COA: Hospitals not entitled to summary judgment in mental-heath slaying case

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The Court of Appeals of Indiana has affirmed the denial of summary judgment for several hospital defendants sued by a woman whose husband was murdered by their mentally ill grandson soon after he was discharged.

Betty Miller in 2018 sued several Community Health physicians and entities for negligently treating her mentally ill grandson, Zachary Miller. Zachary arrived at Community Howard Regional Health Hospital’s emergency room and requested admission for his mental illness and dangerous propensities, but he was treated and discharged.

Zachary, who had been treated at least five times over a month for serious mental health issues, upon discharge from Community Howard killed Betty’s husband, John Allen Miller.

Indiana Supreme Court justices in October reversed the denial of Betty Miller’s claim against the hospitals, remanding for reconsideration of her motion to amend under Indiana Trial Rule 15(C).

In a separate interlocutory appeal, the Court of Appeals on Friday affirmed the denial of the Community defendants and Medical Associates LLP’s motions for summary judgment under Indiana Code § 34-30-16-1.

Mental health service providers under the statute do not have a duty to take action to protect others from a patient’s violent behavior unless the patient “has communicated to the provider of mental health services an actual threat of physical violence or other means of harm against a reasonably identifiable victim or victims” or “evidences conduct or makes statements indicating an imminent danger that the patient will use physical violence or use other means to cause serious personal injury or death to others.”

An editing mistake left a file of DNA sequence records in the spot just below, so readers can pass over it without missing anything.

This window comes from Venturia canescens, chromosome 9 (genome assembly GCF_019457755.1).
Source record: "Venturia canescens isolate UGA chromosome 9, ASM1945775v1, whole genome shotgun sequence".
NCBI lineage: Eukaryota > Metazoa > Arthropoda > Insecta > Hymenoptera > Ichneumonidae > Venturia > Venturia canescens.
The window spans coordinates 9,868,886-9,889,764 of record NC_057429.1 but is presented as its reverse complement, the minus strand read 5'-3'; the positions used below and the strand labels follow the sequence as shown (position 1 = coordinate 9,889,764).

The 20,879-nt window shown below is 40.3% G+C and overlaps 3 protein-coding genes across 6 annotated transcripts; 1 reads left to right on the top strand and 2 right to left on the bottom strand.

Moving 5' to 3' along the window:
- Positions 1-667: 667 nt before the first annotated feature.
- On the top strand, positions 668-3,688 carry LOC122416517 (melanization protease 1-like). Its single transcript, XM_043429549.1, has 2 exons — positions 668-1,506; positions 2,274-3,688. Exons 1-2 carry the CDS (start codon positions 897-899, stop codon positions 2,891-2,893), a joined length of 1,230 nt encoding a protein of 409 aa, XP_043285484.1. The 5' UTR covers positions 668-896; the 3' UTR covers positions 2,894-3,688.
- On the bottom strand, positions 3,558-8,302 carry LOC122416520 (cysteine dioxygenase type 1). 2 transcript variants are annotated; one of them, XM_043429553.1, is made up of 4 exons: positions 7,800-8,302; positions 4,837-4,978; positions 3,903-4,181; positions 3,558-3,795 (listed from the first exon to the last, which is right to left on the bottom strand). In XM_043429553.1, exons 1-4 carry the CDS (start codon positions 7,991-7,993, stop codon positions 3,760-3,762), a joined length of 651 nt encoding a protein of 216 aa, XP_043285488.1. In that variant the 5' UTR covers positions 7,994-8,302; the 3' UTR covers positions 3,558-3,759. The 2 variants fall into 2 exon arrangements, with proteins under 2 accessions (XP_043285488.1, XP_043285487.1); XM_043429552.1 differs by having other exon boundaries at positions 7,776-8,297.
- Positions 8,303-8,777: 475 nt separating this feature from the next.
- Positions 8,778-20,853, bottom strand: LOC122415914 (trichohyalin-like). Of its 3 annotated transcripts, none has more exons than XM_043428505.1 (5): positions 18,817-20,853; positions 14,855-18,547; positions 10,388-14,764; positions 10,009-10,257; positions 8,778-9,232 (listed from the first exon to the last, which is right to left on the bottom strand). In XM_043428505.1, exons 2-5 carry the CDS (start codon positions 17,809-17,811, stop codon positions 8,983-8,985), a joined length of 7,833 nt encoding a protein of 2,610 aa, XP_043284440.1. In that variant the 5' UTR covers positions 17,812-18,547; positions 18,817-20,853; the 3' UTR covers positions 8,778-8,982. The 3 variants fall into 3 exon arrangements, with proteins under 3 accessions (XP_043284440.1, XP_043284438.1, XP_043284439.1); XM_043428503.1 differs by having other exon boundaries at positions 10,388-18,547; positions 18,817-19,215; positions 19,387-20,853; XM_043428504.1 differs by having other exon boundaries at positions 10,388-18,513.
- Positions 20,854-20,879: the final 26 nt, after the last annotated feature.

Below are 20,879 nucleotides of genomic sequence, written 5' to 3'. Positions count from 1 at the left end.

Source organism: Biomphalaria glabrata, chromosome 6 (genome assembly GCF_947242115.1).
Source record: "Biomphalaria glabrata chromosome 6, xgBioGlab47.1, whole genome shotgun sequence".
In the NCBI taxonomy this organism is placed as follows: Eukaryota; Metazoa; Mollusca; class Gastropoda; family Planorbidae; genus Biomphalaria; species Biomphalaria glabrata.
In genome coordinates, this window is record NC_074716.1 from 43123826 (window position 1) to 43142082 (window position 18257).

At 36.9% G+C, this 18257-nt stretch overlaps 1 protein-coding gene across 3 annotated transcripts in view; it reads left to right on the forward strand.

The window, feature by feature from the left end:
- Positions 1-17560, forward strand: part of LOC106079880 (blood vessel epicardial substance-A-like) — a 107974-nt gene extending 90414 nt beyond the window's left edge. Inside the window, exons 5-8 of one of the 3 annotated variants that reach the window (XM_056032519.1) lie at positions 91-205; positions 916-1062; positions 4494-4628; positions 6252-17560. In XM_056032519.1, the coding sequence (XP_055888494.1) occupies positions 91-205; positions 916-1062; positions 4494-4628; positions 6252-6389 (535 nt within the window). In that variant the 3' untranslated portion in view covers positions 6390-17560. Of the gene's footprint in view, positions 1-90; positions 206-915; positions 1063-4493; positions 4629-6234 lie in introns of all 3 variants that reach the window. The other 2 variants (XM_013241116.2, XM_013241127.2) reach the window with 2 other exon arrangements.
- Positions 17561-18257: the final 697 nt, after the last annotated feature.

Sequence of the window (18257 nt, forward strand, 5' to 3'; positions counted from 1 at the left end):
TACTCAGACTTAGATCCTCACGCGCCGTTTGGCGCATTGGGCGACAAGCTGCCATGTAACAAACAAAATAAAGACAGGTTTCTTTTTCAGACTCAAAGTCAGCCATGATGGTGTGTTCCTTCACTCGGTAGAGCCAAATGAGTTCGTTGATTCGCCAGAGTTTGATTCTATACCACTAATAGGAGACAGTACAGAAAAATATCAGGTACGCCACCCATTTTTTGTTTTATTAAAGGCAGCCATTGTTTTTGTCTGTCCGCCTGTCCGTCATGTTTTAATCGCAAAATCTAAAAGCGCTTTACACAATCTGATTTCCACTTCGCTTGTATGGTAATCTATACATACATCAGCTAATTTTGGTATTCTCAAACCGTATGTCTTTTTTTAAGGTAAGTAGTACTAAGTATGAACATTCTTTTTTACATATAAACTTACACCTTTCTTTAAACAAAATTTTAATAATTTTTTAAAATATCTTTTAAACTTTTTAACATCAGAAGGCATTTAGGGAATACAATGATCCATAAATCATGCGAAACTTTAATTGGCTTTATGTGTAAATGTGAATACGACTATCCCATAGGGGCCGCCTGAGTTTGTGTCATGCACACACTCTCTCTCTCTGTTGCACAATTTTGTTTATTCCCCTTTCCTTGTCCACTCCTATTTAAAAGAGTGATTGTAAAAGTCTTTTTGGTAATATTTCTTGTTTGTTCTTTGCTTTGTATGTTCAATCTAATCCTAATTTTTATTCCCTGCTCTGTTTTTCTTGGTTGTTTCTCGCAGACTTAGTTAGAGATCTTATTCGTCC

Although it agreed with the providers that Zachary did not communicate to them an “actual threat” against his grandfather, the appellate court disagreed with the defendants’ contention as to the “imminent danger” prong.

“… (T)he providers contend that because the phrases ‘evidences conduct’ and ‘makes statements’ are written in the present tense, each of Zachary’s hospital visits must be evaluated separately, and only what Zachary did and said ‘in the presence of’ or ‘to’ the providers during each specific visit can be considered in determining whether he posed an imminent danger of harm to others,” Judge Nancy Vaidik wrote.

“We disagree and hold that the imminent danger prong allows consideration of all Zachary’s conduct and statements during the month leading up to his attack on John. And because the providers do not dispute that the totality of Zachary’s conduct and statements over that period could lead a reasonable trier of fact to find an imminent danger existed, the providers are not entitled to summary judgment,” Vaidik wrote.

Turning first to the Community defendants and Medical Associates LLP, the appellate court concluded they weren’t entitled to summary judgment because they did not dispute that the totality of Zachary’s conduct and statements during the dates at issue could support a finding of imminent danger. It also disagreed with the assertion that they shouldn’t have to “re-warn” the family because they were already aware of the danger posed by Zachary.

As for physician assistant Timothy Held, the appellate court concluded that no physician assistant, including Held, is a mental health service provider for purposes of I.C. 34-30-16-1. Thus, it found he was not entitled to summary judgment under the statute or common law.

The case is Benjamin Coplan, M.D., et al. v. Betty Miller, Individually and as Personal Representative of the Estate of John Allen Miller, 21A-CT-406.

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